Arthur, Ontario, 2010. I was recently in the rural area of Arthur, Ontario to take a look a modular home. This is home was built in a factory and then trucked to the site and with the use of a crane, it was lifted and lowered onto a prepared foundation. The owner informed me that the construction of the foundation had to be so precise that any deviation from the original dimensions would inhibit the fitting of the house properly.
After the frame and foundation are coupled, the finishing of the house begins. The house comes with the roof the siding, the frame together with the windows and doors. The owner tells me that it only takes a few weeks to construct the frame in a controlled environment. The electrical's are also fitted in the factory but the connection of the power occurs when the electrical's are coupled with the circuit breaker. The light fixtures are already installed prior to delivery.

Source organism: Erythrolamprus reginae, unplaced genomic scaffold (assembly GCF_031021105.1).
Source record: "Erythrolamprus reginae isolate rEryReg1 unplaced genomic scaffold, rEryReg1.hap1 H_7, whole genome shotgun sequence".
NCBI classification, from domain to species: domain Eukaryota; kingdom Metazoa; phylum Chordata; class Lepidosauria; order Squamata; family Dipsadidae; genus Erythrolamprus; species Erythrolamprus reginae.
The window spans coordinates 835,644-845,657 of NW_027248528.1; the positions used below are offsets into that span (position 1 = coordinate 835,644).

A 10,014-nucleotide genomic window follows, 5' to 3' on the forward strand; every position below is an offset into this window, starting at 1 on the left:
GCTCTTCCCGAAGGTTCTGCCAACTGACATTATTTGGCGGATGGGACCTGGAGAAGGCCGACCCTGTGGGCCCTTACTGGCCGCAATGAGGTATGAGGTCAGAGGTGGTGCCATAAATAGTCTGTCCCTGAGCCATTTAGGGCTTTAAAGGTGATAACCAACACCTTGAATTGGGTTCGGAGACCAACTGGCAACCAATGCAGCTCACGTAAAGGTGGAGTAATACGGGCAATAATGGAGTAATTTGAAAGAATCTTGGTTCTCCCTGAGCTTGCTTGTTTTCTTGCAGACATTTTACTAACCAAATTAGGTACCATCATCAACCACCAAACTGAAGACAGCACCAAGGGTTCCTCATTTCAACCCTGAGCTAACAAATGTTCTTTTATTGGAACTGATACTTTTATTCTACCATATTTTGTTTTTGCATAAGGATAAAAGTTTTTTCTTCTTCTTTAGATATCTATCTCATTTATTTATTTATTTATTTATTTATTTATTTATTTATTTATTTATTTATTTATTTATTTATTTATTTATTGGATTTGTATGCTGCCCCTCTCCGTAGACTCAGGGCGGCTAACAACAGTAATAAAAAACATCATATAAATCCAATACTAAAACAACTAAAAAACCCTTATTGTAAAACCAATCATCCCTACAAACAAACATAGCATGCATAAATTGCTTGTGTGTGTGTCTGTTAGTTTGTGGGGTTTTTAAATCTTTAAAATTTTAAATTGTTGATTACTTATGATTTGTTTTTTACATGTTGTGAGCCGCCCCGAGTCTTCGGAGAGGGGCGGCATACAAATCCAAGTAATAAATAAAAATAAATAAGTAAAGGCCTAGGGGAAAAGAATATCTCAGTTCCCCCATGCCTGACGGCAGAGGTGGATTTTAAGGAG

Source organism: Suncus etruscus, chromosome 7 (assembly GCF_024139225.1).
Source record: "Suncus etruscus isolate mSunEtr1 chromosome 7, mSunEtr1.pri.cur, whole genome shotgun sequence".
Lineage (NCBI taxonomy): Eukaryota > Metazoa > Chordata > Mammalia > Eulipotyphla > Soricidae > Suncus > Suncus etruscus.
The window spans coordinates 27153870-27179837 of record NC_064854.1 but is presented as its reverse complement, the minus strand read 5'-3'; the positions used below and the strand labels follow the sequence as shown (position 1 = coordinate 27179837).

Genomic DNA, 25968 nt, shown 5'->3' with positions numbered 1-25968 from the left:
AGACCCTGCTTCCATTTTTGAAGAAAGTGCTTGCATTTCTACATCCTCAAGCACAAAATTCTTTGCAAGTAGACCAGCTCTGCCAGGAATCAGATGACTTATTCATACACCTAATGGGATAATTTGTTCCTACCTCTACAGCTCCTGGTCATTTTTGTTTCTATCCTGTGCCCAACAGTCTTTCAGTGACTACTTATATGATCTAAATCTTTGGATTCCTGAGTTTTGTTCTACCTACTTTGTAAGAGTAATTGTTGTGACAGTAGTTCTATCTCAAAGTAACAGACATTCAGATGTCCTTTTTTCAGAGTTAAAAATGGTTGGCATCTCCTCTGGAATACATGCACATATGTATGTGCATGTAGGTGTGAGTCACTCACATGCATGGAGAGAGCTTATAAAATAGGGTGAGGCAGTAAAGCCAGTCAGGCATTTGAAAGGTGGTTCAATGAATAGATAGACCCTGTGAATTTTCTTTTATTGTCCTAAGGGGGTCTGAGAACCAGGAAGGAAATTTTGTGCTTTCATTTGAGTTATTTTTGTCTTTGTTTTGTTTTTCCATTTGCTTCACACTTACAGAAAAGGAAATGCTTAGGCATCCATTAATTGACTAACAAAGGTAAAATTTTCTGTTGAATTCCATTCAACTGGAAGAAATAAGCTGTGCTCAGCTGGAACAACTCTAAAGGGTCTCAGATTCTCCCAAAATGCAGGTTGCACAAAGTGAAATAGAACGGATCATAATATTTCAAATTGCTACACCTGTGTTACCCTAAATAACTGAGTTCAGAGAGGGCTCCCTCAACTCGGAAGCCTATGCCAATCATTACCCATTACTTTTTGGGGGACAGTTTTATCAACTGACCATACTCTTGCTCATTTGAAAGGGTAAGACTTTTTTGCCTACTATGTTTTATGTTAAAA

There is however a fundamental difference in the area where this house is located in that it is in a land lease community. Homes are bought and sold but the land remains with the land owner. A monthly land lease is levied on the buyer for the use of the land where the house sits on. This practice was born from the methods of acquiring property in trailer parks. The trailers however were movable and did not possess a basement. Most of them were on wheels, but later, they evolved into a more permanent structure propped up by steel beams. A more secure set up. This modular home however had a complete foundation and is immovable. The same way homes are built today in most urban areas.